Books: February 15, 2015
THE ANATOMY LESSON
I just finished reading Nina Siegal’s THE ANATOMY LESSON.
I have mixed emotions about it, but recommend it with some reservations.
It’s derivative, of course. Picking a painting and creating a novel around it, as in THE GIRL WITH THE PEARL EARRING, apparently works quite well.
But, historical fiction ALWAYS ALREADY tells you more about what we, today/whenever, think than it does about the actual time. And Siegal falls grandly into this trap with the invention of a young woman who, inexplicably to my way of thinking, loves the man who becomes the subject of the “anatomy lesson.” Historical fiction ALWAYS ALREADY does a kind of violence to the people involved. We cannot possibly know their thoughts and feelings. We are too far removed and bring with us our own, deep cultural codes and behaviors. This novel is judging that era by our modern codes: for instance, the hanged man was himself abused, neglected, unloved, confused, and fell into thieving to survive. Underneath he’s really ok.
Let’s stop for a moment and take a look at the painting itself–done by Rembrandt in 1632.
When Lauren Hillenbrand wrote SEABISCUIT and, later, UNBROKEN, she used a horse and a soldier to tell a much larger story about a particular time. She didn’t need to veer into fiction to create fabulous works. Siegal, though, muddies up this book with the romance between Flora and the condemned man (he is hanged) who becomes the subject of the “anatomy lesson.”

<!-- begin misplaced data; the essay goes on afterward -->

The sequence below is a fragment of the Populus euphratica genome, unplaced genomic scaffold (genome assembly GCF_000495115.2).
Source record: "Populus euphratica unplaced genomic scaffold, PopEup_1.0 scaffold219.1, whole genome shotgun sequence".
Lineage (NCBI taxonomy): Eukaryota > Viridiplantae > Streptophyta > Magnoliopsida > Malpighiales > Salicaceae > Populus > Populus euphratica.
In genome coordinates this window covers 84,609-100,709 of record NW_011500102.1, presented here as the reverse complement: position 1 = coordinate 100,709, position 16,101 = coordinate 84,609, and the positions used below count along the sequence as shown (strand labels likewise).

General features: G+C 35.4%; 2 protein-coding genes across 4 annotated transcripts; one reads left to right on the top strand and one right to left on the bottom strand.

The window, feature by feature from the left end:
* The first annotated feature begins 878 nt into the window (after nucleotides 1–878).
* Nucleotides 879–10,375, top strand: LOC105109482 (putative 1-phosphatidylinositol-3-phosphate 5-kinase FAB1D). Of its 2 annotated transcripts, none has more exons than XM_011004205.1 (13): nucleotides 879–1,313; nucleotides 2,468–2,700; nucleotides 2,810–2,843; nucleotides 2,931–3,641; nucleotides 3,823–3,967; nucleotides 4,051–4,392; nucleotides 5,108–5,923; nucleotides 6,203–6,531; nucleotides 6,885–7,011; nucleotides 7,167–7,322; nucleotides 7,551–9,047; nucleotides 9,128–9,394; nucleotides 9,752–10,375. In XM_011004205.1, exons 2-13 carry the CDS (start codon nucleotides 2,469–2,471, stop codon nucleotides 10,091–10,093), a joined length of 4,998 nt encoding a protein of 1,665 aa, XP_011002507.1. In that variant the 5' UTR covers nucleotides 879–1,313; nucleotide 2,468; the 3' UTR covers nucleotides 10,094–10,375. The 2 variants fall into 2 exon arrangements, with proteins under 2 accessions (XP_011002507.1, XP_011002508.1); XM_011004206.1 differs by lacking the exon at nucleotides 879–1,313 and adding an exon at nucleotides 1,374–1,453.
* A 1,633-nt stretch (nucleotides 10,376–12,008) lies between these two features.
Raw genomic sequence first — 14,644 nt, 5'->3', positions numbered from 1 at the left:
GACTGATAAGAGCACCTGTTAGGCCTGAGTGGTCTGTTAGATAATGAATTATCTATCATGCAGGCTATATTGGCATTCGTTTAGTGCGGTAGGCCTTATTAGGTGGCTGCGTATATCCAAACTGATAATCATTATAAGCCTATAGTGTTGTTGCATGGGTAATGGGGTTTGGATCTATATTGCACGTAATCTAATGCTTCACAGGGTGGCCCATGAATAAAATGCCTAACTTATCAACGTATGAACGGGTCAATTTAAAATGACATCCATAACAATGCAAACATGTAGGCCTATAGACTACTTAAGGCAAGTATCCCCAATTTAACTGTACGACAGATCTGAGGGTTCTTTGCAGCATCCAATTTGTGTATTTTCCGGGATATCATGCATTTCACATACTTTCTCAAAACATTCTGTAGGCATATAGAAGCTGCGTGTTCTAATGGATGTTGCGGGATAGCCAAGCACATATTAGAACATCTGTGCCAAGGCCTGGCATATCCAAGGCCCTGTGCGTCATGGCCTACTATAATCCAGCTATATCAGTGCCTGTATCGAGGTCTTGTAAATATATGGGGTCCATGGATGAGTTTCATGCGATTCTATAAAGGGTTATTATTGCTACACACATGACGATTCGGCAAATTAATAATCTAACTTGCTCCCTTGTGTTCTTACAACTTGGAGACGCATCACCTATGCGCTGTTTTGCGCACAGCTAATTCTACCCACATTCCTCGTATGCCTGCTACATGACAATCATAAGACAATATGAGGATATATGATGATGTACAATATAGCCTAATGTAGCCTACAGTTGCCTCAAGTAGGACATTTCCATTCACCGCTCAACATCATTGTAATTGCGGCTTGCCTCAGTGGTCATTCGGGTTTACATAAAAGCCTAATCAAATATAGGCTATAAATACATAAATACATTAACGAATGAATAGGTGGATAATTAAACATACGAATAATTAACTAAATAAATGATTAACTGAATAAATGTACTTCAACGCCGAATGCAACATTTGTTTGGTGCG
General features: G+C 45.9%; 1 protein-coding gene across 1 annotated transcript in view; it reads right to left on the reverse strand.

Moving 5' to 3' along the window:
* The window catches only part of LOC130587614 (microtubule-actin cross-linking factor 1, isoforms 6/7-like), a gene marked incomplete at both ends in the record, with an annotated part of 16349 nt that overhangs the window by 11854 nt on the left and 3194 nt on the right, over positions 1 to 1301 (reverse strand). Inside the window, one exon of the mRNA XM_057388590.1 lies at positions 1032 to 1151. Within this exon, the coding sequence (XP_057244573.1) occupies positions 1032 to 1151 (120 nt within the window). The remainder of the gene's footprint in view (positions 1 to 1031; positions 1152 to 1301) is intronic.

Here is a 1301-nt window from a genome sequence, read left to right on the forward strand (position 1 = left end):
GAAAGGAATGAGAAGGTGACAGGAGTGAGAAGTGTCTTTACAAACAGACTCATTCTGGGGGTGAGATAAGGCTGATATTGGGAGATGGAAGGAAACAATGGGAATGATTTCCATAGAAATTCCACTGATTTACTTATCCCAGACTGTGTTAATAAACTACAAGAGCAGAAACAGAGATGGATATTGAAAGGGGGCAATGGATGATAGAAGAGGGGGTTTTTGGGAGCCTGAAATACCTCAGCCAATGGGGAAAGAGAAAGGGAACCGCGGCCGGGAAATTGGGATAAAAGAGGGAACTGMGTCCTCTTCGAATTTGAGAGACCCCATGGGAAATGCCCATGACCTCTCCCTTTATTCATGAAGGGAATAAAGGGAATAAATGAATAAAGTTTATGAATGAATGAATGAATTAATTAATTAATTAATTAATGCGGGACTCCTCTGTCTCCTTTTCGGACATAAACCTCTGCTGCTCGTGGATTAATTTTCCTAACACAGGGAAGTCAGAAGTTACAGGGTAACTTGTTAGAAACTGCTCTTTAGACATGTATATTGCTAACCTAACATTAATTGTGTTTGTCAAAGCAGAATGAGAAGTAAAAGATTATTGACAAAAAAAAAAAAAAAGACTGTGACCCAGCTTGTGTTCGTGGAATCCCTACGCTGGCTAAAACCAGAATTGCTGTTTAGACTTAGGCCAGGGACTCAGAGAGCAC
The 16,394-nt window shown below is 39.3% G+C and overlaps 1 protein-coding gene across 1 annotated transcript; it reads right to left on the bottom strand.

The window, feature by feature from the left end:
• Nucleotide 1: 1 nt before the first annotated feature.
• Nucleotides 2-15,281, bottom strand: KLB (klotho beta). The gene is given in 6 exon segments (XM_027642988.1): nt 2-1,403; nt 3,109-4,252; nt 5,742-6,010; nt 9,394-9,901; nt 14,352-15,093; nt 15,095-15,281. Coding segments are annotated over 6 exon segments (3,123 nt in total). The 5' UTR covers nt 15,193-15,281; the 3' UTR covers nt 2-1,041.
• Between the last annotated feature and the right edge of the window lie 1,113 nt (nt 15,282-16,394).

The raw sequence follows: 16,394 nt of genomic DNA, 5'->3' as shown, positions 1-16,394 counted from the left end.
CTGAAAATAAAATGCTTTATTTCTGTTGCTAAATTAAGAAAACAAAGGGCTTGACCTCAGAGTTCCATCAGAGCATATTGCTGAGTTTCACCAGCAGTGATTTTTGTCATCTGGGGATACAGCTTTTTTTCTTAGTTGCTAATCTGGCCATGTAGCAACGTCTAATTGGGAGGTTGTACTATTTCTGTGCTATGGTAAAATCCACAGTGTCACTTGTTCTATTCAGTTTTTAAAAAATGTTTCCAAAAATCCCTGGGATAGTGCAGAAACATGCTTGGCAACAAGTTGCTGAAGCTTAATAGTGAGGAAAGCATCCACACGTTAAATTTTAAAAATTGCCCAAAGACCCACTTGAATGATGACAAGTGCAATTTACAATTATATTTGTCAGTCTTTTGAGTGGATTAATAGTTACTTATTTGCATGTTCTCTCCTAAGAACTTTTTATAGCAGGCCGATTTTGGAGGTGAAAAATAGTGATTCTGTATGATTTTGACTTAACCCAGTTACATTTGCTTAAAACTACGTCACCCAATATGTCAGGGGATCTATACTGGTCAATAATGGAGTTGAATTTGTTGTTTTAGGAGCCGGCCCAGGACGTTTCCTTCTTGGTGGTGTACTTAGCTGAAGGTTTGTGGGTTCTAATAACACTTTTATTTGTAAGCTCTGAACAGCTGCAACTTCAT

Having cautioned about historical fiction, I will say that Siegal DOES capture the flavor of this era–and that part of the book is most interesting.
For instance, people are digging into bodies to figure out how they work. And, they are trying to find out if a tarnished soul (the man in the anatomy lesson is a thief) shows itself in organs that are vile in some way. The man in the painting is a real man: Adriaen Adriaenszoon. His body is covered with whipping scars, brands, and his right hand has been severed–all as punishments for thieving. People of this era believed that if you punished the body sufficiently, you could change behavior. (The theorist who did such a grand job of reminding us of these “other” times and their very different relationship to the human body was Michel Foucault in DISCIPLINE AND PUNISH.)
Rembrandt is commissioned by Dr. Nicolaes Tulp to paint this “the anatomy lesson,” which was conducted in Amersterdam by Dr. Nicolaes Tulp and which is attended by all the important people who can come (read men) and is followed by a lavish banquet. There are political overtones to the event: put on a successful “lesson,” and you might get elected to be mayor of Amsterdam one day. Each person in the painting also has paid Rembrandt to put him into the work. This painting is very large–monumental some might say–and was meant to hang in the medical guild.
The painting becomes Rembrandt’s first really important painting. And here is where Siegal’s story becomes interesting–for she muses on how Rembrandt decides to deviate from paintings of anatomy lessons previous to this event–which are graphic and display bodies with open chest cavaties, etc. Rembrandt paints Adriaen fully restored–no scars, no stump with a missing hand. The light in the picture is directed onto the whole, clean body, not on Dr. Tulp. And, Siegal poses, this is the line between art and just painting what is there.
She’s probably right. The analysis of the painting is interesting. The descriptions of life in Amsterdam in 1632 is interesting, too. And Siegal’s writing is lovely.